Lavender to sleep like your new born baby
Lack of sleep goes with the territory after having a baby doesn’t it? Aren’t women programmed to only cat nap and never go into a deep slumber, so that they can react to the sounds of their new baby? Isn’t it evolution’s way of making sure the new born is protected? Whilst this may be true, sleep disturbance contributes and aggravates many of the other problems that women face in the first weeks after the birth of their baby. As if that isn’t enough, it seems the problems actually start before the baby is even born. Studies show that a woman’s sleep patterns are as disturbed in the last month of pregnancy as they are in the first month postpartum
Sleep disturbance the same as for shift workers
Much research has been carried out on the effects of sleep disturbance on the body and quality of life of shift workers. A new study has shown that the sleep disturbance experienced by pregnant women in the last month of pregnancy is equivalent to that experienced by evening shift workers. In the period postpartum, the sleep disturbance is so great it is equivalent to that experienced by women working permanent night or rotating shifts.
Sleep disturbance effects on the body
Sleep disturbance has major implications for health as any experienced mother or shift worker would agree, and research backs them up. Difficulty concentrating, headaches, lack of energy, being accident prone, irritability, mood disorders and generally feeling under the weather are all common effects. Effects such as postnatal depression are more serious.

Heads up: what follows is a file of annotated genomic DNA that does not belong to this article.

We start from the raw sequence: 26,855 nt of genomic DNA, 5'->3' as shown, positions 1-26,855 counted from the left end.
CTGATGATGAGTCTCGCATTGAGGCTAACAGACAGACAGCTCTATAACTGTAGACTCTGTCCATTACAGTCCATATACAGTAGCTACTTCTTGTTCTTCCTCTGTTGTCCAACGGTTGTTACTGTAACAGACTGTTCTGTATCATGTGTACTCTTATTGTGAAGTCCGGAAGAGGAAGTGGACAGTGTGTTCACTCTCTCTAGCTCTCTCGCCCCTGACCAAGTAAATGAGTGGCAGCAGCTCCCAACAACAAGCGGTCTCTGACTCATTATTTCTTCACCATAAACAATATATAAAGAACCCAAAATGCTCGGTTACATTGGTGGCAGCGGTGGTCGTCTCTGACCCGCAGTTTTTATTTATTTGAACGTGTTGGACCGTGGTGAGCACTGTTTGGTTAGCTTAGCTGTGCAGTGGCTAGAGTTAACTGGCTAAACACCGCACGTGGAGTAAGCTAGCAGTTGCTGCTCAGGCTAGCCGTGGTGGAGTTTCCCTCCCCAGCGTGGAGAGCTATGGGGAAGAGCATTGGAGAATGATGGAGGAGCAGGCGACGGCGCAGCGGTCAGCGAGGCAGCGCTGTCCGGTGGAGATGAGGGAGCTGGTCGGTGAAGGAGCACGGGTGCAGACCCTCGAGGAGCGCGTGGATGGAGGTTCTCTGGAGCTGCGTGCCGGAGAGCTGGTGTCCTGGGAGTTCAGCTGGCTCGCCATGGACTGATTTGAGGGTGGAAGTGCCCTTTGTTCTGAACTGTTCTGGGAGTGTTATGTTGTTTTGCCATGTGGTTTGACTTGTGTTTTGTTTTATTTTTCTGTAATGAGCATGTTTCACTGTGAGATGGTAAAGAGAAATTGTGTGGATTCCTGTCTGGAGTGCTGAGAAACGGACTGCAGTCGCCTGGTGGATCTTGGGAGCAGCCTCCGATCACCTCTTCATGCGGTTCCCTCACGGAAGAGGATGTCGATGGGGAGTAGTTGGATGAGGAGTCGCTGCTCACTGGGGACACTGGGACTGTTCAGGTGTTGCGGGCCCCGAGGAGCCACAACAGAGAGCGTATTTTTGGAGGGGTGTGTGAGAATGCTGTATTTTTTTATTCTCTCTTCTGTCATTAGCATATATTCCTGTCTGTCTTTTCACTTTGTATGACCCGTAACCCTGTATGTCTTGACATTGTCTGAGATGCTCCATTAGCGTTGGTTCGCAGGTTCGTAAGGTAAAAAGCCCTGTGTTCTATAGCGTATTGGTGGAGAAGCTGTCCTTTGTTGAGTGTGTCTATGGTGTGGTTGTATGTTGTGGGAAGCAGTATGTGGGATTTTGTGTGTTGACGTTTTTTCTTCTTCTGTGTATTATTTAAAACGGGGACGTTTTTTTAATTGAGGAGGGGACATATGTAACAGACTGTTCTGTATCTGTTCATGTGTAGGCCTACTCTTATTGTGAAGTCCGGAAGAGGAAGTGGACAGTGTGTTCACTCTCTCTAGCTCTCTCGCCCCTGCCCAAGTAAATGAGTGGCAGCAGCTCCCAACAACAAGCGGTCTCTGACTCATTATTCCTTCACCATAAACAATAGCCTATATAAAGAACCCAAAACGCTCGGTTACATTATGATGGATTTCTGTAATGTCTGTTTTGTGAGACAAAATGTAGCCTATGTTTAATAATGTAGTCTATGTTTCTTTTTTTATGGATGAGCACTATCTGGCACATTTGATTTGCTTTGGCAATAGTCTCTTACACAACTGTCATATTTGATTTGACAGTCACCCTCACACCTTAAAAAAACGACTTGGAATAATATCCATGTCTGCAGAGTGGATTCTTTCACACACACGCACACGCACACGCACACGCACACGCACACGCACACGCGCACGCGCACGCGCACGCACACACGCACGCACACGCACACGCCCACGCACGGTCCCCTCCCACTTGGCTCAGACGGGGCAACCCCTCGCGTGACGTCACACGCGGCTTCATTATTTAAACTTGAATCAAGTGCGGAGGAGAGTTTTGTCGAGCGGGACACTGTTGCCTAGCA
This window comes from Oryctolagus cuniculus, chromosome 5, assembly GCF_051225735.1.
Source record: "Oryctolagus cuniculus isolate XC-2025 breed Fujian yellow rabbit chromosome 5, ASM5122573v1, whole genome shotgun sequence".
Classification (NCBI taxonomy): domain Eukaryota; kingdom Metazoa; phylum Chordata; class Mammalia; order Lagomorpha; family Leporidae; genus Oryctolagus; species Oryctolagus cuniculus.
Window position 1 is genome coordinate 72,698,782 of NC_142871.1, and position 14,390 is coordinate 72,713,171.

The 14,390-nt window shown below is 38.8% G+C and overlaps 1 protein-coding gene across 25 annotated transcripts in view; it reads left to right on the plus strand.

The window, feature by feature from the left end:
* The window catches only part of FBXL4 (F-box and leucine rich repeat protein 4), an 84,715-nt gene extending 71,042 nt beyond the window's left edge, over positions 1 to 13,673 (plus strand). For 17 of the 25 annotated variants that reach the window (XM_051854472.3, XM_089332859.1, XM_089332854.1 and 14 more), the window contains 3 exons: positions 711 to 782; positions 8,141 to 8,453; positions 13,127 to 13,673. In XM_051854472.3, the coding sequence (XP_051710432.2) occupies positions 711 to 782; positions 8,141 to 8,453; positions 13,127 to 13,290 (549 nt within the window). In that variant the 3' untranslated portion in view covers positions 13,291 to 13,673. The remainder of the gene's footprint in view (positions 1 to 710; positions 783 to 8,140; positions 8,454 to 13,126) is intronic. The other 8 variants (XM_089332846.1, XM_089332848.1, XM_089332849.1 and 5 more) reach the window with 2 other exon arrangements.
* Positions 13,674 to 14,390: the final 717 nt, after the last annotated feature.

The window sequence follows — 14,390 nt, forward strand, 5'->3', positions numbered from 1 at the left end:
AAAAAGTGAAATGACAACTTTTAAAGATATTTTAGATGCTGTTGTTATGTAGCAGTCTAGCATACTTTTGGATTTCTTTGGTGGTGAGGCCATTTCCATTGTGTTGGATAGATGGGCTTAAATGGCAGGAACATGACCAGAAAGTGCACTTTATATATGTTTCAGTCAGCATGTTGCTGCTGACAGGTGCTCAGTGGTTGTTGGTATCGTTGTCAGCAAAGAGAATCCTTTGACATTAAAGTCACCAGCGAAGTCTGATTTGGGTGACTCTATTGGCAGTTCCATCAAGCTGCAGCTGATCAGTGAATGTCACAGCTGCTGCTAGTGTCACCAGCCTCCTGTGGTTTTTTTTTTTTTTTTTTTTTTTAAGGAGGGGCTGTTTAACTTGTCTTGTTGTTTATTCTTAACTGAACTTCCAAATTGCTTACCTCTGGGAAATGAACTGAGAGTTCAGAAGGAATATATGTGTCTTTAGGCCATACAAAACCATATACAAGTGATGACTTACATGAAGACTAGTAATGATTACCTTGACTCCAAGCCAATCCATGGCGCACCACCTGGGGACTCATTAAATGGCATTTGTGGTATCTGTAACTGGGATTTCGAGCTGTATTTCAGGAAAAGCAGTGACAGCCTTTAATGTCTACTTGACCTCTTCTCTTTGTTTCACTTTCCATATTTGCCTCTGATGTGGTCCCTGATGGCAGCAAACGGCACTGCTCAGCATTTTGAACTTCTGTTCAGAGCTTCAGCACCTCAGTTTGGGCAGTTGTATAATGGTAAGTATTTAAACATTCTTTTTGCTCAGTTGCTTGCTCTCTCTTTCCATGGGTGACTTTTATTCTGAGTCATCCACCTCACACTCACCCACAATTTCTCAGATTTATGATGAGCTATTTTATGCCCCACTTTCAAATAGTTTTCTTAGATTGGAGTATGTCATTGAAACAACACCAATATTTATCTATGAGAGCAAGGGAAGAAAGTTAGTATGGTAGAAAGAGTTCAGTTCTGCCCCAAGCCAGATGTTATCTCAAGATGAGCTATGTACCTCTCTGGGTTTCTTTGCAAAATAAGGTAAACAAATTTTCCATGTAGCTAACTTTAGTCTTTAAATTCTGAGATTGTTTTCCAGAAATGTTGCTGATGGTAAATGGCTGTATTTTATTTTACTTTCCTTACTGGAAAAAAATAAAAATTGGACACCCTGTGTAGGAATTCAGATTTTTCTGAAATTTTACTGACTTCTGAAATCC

Sleep when your baby sleeps
Old wives tales, midwives and experienced mothers all advocate ‘sleep when your baby sleeps’ as a solution to the sleep disturbance problem. But it’s not that easy to just drop off to sleep when there seems to be so much to do. Any techniques that can help a new mother close her eyes and switch her mind off from ‘doing’ things’ so that she can grab those vital minutes of sleep is welcomed with open arms.
Lavender Oil Research
A new study has investigated the effects of Lavender oil aromatherapy on the quality of sleep in new mothers. 158 volunteers were given either lavender aromatherapy or a placebo. The volunteers completed a sleep quality test (Pittsburgh Sleep Quality Index) before the start of the study, then after four and eight weeks. Results showed that the lavender aromatherapy group showed better quality of sleep than the control group.
An earlier study carried out in 2011 investigated the effect of aromatherapy on the sleep time of medical staff working shifts. 30 minutes of aromatherapy and relaxation at the end of the shift work increased sleep time and quality.
Sleep disturbance is very common in hospital patients and can have a significant effect on their speed of recovery. A short pilot study carried out in 2014 showed that lavender oil aromatherapy lowered blood pressure, and improved sleep in hospital patients in an intermediate care unit.
So the smell of lavender might have you nodding off, reminding you of your grandma, floating dresses and ladies in lavender, but there is clearly a good scientific basis to it.